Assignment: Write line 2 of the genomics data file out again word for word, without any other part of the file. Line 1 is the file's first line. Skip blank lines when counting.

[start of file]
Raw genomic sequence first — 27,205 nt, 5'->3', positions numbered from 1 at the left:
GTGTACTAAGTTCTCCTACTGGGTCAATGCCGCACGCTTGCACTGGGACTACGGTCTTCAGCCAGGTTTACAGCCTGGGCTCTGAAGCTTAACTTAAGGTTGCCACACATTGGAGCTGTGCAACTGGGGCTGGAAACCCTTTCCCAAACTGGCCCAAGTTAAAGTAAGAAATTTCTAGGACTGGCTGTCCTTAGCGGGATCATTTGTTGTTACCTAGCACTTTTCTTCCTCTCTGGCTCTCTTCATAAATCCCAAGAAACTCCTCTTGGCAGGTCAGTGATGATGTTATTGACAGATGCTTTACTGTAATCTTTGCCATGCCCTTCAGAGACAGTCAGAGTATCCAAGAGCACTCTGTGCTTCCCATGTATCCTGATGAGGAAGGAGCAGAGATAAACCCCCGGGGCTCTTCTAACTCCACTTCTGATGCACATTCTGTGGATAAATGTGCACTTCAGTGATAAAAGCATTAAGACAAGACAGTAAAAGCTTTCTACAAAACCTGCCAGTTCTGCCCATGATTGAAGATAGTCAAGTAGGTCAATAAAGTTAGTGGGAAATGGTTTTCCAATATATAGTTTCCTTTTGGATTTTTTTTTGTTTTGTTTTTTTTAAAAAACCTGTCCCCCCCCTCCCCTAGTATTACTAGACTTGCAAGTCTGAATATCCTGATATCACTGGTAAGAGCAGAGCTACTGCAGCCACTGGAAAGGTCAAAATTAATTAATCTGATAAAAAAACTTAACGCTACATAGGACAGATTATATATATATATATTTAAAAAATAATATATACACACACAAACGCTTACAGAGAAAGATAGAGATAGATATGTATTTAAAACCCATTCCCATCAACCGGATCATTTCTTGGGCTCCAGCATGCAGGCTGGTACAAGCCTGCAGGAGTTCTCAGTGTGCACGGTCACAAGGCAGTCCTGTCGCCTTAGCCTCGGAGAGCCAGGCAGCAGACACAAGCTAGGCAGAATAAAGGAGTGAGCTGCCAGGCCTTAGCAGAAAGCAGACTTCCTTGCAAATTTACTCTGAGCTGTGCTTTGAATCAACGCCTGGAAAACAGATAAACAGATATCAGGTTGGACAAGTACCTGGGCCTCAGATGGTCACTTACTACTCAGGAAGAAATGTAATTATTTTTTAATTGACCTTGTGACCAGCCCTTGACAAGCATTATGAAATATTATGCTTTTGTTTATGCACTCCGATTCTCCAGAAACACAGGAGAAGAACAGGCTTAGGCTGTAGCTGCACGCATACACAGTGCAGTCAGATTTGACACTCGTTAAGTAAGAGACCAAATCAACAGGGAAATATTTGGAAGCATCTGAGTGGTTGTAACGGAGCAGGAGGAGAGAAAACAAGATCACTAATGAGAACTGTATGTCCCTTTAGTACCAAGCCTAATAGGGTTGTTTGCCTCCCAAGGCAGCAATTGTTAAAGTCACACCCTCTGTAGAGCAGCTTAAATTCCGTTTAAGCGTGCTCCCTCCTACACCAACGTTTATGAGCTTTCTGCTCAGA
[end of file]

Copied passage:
GTGTACTAAGTTCTCCTACTGGGTCAATGCCGCACGCTTGCACTGGGACTACGGTCTTCAGCCAGGTTTACAGCCTGGGCTCTGAAGCTTAACTTAAGGTTGCCACACATTGGAGCTGTGCAACTGGGGCTGGAAACCCTTTCCCAAACTGGCCCAAGTTAAAGTAAGAAATTTCTAGGACTGGCTGTCCTTAGCGGGATCATTTGTTGTTACCTAGCACTTTTCTTCCTCTCTGGCTCTCTTCATAAATCCCAAGAAACTCCTCTTGGCAGGTCAGTGATGATGTTATTGACAGATGCTTTACTGTAATCTTTGCCATGCCCTTCAGAGACAGTCAGAGTATCCAAGAGCACTCTGTGCTTCCCATGTATCCTGATGAGGAAGGAGCAGAGATAAACCCCCGGGGCTCTTCTAACTCCACTTCTGATGCACATTCTGTGGATAAATGTGCACTTCAGTGATAAAAGCATTAAGACAAGACAGTAAAAGCTTTCTACAAAACCTGCCAGTTCTGCCCATGATTGAAGATAGTCAAGTAGGTCAATAAAGTTAGTGGGAAATGGTTTTCCAATATATAGTTTCCTTTTGGATTTTTTTTTGTTTTGTTTTTTTTAAAAAACCTGTCCCCCCCCTCCCCTAGTATTACTAGACTTGCAAGTCTGAATATCCTGATATCACTGGTAAGAGCAGAGCTACTGCAGCCACTGGAAAGGTCAAAATTAATTAATCTGATAAAAAAACTTAACGCTACATAGGACAGATTATATATATATATATTTAAAAAATAATATATACACACACAAACGCTTACAGAGAAAGATAGAGATAGATATGTATTTAAAACCCATTCCCATCAACCGGATCATTTCTTGGGCTCCAGCATGCAGGCTGGTACAAGCCTGCAGGAGTTCTCAGTGTGCACGGTCACAAGGCAGTCCTGTCGCCTTAGCCTCGGAGAGCCAGGCAGCAGACACAAGCTAGGCAGAATAAAGGAGTGAGCTGCCAGGCCTTAGCAGAAAGCAGACTTCCTTGCAAATTTACTCTGAGCTGTGCTTTGAATCAACGCCTGGAAAACAGATAAACAGATATCAGGTTGGACAAGTACCTGGGCCTCAGATGGTCACTTACTACTCAGGAAGAAATGTAATTATTTTTTAATTGACCTTGTGACCAGCCCTTGACAAGCATTATGAAATATTATGCTTTTGTTTATGCACTCCGATTCTCCAGAAACACAGGAGAAGAACAGGCTTAGGCTGTAGCTGCACGCATACACAGTGCAGTCAGATTTGACACTCGTTAAGTAAGAGACCAAATCAACAGGGAAATATTTGGAAGCATCTGAGTGGTTGTAACGGAGCAGGAGGAGAGAAAACAAGATCACTAATGAGAACTGTATGTCCCTTTAGTACCAAGCCTAATAGGGTTGTTTGCCTCCCAAGGCAGCAATTGTTAAAGTCACACCCTCTGTAGAGCAGCTTAAATTCCGTTTAAGCGTGCTCCCTCCTACACCAACGTTTATGAGCTTTCTGCTCAGA